I was going to say that such a matrix module would be better of in PyPI, but then I recalled how the statistics module got created, and I think that the same reasoning from PEP 450 applies here too (https://www.python.org/dev/peps/pep-0450/#rationale). So I'd say go for it! I think it would even be okay to deviate from the numpy.matrix API (though not needlessly).

On Thu, Aug 13, 2020 at 6:20 PM Steven D'Aprano <steve@pearwood.info> wrote:
On Thu, Aug 13, 2020 at 11:17:00PM +0100, Stefano Borini wrote:

> The math module has plenty of mathematical functions that are very
> interesting, but no Matrix object.

Funny you mention this, I have been working on a Matrix object for
precisely the use-case you discuss (secondary school maths), where
performance is not critical and the dimensions of the matrix is
typically single digits.

I, um, got distracted with some over-engineering and then distracted
further by work and life, but perhaps this is a good opportunity for me
to get it back on track.

> Generally, when a Matrix object is needed, numpy is the point of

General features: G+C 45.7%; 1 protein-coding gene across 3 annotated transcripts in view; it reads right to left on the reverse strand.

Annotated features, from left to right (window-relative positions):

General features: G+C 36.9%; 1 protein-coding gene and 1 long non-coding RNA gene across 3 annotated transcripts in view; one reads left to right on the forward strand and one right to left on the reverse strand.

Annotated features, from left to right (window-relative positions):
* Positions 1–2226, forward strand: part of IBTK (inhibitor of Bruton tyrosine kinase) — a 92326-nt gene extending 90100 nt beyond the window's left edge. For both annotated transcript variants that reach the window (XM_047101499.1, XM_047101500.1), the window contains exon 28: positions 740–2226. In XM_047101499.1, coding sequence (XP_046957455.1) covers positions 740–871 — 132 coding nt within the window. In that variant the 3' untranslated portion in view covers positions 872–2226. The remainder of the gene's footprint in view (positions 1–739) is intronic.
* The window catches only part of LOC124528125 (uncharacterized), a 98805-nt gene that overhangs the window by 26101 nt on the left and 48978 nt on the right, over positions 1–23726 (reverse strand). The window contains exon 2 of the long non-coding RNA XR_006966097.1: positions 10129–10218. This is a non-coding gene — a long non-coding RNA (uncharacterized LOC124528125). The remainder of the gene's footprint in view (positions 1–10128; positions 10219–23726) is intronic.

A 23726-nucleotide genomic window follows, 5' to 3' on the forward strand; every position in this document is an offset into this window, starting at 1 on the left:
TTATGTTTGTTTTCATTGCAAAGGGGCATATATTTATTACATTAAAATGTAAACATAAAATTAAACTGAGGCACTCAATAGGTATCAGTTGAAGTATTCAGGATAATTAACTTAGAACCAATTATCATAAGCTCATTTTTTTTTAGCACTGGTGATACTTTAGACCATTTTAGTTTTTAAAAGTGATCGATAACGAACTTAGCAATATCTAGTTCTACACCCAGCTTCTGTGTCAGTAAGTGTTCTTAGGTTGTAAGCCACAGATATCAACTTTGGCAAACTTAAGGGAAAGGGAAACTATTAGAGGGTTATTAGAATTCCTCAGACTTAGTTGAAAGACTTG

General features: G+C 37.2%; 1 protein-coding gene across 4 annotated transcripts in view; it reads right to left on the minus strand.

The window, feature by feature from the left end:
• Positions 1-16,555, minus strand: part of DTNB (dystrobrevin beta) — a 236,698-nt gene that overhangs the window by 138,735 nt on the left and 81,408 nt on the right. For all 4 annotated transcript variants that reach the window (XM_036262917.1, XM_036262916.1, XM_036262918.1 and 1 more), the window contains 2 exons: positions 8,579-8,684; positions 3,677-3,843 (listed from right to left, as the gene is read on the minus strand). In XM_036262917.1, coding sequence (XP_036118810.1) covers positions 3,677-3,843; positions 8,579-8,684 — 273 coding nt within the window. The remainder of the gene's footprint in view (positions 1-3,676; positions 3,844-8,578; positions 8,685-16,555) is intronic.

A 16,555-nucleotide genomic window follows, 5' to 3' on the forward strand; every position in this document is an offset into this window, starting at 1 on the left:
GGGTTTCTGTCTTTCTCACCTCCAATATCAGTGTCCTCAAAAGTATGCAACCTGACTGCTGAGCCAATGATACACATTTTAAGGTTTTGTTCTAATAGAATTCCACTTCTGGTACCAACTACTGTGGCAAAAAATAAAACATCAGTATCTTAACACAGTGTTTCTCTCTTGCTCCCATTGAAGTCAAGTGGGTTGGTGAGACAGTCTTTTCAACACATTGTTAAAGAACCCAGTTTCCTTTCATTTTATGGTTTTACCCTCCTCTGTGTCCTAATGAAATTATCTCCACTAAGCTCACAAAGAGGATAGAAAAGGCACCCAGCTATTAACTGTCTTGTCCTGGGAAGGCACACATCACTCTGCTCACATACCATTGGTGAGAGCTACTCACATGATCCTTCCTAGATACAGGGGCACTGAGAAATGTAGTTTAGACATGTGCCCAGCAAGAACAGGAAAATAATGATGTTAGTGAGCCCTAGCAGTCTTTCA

> reference, but numpy requires understanding pip, installing modules,
> maybe creating a virtual environment and finally understanding numpy.

And numpy also offers a surprising interface that doesn't match
matrices. (Well, surprising to those who aren't heavy users of numpy :-)

    py> A = numpy.array([[1, 2], [3, 4]])
    py> A*A
    array([[ 1,  4],
           [ 9, 16]])

To get *matrix multiplication* you have to use the `@` multiplication
operator from PEP 465:

    py> A@A
    array([[ 7, 10],
           [15, 22]])


But what's really surprising about numpy arrays is broadcasting:

    py> A = numpy.array([[1, 2], [3, 4]])
    py> B = numpy.array([[10, 20]])
    py> A + B
    array([[11, 22],
           [13, 24]])

I don't know if broadcasting is actually useful or not, but
it's not what you want when doing matrix arithmetic at a
secondary school level.

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